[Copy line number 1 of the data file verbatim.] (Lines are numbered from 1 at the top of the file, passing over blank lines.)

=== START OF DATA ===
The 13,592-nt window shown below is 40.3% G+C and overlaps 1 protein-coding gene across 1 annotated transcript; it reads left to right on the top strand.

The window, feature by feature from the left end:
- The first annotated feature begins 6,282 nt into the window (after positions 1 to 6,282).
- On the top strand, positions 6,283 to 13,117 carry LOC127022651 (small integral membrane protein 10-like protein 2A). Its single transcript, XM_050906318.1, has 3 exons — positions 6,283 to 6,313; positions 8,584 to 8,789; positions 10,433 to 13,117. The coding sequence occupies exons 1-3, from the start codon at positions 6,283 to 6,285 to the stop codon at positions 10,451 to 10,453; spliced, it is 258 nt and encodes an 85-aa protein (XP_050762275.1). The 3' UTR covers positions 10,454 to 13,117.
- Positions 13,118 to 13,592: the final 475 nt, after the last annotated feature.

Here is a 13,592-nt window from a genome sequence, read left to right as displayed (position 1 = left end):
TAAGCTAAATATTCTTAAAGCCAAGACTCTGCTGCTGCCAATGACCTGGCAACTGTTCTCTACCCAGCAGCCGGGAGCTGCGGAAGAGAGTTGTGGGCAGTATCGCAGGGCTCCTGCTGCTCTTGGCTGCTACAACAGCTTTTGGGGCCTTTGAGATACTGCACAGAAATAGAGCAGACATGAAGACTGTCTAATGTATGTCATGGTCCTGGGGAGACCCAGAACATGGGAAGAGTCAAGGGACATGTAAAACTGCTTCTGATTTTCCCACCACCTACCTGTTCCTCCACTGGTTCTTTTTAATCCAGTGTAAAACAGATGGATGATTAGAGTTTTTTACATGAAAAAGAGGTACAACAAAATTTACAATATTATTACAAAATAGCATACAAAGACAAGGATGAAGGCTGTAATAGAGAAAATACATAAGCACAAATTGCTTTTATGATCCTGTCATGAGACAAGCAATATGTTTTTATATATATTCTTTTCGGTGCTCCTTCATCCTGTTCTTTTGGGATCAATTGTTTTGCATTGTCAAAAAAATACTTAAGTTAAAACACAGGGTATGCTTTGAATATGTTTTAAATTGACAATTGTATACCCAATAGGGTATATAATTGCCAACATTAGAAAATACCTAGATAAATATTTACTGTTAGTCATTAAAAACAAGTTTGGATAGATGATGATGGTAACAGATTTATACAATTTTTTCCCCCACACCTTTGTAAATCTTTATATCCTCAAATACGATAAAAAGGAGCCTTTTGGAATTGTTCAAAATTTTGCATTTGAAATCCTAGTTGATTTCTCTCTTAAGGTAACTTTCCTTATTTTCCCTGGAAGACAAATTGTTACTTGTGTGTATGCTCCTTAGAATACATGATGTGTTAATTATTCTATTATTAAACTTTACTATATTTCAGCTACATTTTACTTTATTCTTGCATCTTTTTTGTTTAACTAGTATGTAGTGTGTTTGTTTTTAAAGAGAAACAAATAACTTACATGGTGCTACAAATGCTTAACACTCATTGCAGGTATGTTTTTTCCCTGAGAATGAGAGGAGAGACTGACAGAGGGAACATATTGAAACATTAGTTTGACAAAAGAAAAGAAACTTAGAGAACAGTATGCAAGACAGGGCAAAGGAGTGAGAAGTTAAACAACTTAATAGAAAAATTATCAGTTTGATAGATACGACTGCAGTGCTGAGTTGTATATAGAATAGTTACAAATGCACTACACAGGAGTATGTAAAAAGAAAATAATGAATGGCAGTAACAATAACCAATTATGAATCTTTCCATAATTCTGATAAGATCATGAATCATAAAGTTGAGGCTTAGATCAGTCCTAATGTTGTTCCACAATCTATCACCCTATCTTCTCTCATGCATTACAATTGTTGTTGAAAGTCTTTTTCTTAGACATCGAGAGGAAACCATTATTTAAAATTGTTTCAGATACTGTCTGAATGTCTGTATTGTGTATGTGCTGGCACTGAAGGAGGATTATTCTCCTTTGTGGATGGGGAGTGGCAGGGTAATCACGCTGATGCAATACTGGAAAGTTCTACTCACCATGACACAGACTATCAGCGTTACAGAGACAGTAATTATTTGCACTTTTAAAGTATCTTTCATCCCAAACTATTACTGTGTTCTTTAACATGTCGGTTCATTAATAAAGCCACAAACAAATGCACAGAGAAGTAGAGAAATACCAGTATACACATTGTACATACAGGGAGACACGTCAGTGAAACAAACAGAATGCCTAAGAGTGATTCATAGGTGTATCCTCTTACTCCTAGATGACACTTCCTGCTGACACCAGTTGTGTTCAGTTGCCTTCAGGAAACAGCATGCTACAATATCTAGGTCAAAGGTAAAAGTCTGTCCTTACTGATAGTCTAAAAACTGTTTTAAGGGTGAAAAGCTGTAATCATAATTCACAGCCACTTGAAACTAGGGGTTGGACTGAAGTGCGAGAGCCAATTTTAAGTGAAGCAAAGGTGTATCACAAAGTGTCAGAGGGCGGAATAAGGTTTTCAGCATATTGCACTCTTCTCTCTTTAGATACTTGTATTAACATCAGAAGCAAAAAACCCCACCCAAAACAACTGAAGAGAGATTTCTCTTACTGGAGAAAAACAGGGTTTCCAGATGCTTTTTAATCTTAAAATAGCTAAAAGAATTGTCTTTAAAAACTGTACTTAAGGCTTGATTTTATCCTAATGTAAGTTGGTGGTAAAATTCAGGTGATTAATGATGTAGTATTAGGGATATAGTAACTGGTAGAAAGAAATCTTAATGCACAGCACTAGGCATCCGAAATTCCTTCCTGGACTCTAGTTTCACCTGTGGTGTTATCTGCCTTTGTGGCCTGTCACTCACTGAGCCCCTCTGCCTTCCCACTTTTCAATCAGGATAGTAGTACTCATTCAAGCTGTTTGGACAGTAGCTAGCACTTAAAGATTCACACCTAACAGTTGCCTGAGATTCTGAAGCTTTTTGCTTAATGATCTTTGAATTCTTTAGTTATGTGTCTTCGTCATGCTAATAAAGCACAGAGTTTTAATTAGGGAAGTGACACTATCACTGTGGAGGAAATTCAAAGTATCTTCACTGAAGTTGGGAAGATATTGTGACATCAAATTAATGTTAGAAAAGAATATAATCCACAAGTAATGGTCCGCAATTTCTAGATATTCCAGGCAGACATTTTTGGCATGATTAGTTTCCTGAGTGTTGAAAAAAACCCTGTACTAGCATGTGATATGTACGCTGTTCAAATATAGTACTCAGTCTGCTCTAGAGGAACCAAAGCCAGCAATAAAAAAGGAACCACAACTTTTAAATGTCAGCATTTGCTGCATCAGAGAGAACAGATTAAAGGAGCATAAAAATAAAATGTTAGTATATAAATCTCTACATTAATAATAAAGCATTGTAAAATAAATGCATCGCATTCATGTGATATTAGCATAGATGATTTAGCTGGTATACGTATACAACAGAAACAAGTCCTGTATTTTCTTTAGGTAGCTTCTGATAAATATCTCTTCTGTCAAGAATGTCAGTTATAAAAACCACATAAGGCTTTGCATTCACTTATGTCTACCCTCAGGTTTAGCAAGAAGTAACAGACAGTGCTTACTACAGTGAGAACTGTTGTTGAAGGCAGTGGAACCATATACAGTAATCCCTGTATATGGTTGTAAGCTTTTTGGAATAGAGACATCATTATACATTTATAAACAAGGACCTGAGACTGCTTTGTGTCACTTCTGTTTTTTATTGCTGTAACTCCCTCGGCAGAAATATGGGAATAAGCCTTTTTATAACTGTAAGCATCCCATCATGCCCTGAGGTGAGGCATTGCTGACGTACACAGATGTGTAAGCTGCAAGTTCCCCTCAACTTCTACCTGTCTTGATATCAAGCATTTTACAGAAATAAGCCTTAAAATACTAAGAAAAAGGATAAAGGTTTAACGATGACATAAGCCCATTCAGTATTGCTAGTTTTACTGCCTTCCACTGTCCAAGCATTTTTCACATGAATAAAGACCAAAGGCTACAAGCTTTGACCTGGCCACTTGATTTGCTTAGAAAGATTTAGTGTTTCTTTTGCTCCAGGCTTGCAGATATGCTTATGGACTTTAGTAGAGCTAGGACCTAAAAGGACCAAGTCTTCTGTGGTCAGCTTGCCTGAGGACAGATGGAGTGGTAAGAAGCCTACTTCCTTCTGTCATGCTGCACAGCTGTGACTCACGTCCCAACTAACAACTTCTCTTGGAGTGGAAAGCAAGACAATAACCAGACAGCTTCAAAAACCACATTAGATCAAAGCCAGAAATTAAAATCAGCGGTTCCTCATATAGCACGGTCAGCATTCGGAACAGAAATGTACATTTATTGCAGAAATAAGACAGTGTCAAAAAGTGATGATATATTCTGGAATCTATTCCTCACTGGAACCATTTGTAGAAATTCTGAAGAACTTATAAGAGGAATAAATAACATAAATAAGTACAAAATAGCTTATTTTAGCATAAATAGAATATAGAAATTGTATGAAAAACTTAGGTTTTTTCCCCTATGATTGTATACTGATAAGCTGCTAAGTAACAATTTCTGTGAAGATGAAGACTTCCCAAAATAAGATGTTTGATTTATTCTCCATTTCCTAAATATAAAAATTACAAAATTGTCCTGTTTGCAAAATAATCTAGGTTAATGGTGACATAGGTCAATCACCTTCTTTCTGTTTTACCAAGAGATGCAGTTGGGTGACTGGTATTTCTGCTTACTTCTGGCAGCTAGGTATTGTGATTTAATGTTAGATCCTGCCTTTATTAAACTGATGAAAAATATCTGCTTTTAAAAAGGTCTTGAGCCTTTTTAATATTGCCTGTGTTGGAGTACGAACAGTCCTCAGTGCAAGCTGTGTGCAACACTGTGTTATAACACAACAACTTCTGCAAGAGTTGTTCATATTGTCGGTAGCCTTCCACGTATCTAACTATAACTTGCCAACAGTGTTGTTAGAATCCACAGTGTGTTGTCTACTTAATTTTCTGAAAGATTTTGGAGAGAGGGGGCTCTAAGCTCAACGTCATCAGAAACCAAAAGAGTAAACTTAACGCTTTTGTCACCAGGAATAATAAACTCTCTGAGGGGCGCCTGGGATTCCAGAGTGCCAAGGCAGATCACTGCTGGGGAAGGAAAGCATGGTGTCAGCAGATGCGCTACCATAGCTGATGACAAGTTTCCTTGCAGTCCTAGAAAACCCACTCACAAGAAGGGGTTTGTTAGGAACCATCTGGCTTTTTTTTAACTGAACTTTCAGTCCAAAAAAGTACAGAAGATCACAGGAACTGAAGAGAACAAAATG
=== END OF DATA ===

The 13,592-nt window shown below is 40.3% G+C and overlaps 1 protein-coding gene across 1 annotated transcript; it reads left to right on the top strand.